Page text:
To me, this song – like others on John Wesley Harding – signals a dramatic change in Dylan’s worldview. The albums immediately proceeding show a pronounced beat/existential attitude, a nihilistic drift. This attitude changes significantly on this album, and especially with this song. I tend to agree with John Herdman’s thought, as quoted by James Dunlap: “John Wesley Harding represents a search for a religious solution to life’s meaning.” (Bob Dylan Anthology Volume 2 – 20 Years of ISIS Essay by James Dunlap)
The performance keeps with the minimalist approach of the other songs on the album, a strummed guitar, over a bass and drum. Dylan uses his harmonica to accentuate the tension of the lyric, ending with a solo that seems to add a question mark to the entire proceeding. Of course, many casual rock fans are under the impression that All Along the Watchtower is a Jimi Hendrix song. It’s understandable, since Hendrix really reworks the song musically, making it his own. Generally, covers of Dylan’s songs pale in comparison to the original. But Hendrix’s is damn good.
Herb Bowie of Reason to Rock makes some interesting observations.
The third musical element I want to comment on, and the one that really frames and defines the whole song, is Jimi’s repeated, gradually progressing ascents up the scale with blistering notes. Here is what I mean, the first time it appears, at the beginning of the first guitar break, between the first and second verses. (Audio clip – 16K.) Here is what it sounds like at the end of the second, and longer, guitar break, between the second and third verses. (Audio clip – 40K.) And here, finally, is the way it sounds at the end of the song. (Audio clip – 220K.) Notice how Jimi seems to be gradually reaching for a note that he only finally hits at the end of the song. And then when he gets there, he repeats it, over and over, making a high keening sound, representing not only the howling wind referred to in the last line, but that coming conflict that the song so clearly prepares us for. And the music ends on this note, as do the lyrics, without resolution, but clearly pointing forwards to some anticipated future act of liberation.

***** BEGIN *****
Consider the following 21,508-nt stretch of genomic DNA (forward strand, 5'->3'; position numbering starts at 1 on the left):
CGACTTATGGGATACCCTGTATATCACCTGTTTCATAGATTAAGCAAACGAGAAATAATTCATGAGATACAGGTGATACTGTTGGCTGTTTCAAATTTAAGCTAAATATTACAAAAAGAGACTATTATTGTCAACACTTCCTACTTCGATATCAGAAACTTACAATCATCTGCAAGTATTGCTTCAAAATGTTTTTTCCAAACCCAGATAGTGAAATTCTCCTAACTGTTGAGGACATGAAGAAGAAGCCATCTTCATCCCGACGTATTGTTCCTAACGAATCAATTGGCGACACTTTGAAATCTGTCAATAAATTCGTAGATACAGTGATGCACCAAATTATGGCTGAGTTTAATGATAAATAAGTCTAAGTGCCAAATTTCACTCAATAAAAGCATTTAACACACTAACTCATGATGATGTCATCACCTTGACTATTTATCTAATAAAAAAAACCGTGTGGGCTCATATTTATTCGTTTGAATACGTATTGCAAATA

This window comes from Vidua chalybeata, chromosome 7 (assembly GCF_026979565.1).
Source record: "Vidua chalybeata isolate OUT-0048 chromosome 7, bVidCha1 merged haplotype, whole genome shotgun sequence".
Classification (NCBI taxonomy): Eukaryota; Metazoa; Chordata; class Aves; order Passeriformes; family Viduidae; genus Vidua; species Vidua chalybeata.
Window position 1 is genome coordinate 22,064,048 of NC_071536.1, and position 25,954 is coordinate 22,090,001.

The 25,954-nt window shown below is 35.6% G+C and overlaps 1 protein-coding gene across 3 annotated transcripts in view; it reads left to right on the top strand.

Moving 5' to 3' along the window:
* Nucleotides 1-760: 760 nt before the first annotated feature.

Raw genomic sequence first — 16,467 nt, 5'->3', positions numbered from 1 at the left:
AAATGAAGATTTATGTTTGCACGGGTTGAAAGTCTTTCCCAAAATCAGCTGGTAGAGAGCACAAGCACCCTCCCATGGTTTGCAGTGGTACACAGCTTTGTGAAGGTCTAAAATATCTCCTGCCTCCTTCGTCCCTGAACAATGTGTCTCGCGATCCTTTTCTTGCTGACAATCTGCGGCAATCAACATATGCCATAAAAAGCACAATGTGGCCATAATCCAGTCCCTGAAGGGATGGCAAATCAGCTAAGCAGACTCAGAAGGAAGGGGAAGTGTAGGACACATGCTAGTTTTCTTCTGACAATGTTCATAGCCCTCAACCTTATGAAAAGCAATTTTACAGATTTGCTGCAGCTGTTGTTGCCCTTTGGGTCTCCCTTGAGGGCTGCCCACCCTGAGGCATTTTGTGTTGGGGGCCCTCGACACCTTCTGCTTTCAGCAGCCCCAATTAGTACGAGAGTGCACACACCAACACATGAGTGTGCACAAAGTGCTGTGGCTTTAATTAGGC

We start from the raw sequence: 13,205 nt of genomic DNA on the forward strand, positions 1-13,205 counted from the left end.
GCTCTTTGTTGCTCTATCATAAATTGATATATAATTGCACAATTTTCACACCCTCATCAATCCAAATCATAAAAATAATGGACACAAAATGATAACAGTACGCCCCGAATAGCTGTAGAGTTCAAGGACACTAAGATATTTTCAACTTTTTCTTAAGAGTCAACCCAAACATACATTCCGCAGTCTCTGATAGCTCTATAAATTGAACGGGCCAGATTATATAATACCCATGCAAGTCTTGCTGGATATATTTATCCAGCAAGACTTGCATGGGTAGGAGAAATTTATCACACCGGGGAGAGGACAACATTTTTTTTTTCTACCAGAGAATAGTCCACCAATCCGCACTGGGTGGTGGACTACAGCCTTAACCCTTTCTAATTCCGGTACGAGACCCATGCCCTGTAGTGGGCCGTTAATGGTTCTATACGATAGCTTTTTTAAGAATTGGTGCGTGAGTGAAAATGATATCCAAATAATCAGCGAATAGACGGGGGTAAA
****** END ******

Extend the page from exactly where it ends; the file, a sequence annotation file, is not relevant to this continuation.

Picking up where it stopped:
This is simply a brilliant collaboration between songwriter and musician, the accompaniment extending and reinforcing the meaning and drama of the lyrics, and showcasing the unique possibilities of the electric guitar along with nothing more than a bass, drum kit and acoustic guitar.
Dylan performs Watchtower with great frequency. According to bobdylan.com, as of this writing, he’s played more than any other song, 2,170 times, 161 more times than Like A Rolling Stone. In the booklet accompanying Biograph, Dylan says: “I liked Jimi Hendrix’s record of this and ever since he died I’ve been doing it that way… Strange how when I sing it, I always feel it’s a tribute to him in some kind of way.”
Not surprisingly, versions of the song appear on many Dylan live albums, including Before the Flood, At Budokan, Dylan and the Dead, and MTV Unplugged. On the Dylan and the Dead and Before the Flood albums it’s performed in a rock style, undoubtedly influenced by the Hendrix version. I still prefer the original, with the MTV version a distant second.
“There must be some way out of here,” said the joker to the thief
“There’s too much confusion, I can’t get no relief
Businessmen, they drink my wine, plowmen dig my earth
None of them along the line know what any of it is worth”
“No reason to get excited,” the thief, he kindly spoke
“There are many here among us who feel that life is but a joke
But you and I, we’ve been through that, and this is not our fate
So let us not talk falsely now, the hour is getting late”
All along the watchtower, princes kept the view
While all the women came and went, barefoot servants, too
Outside in the distance a wildcat did growl
Two riders were approaching, the wind began to howl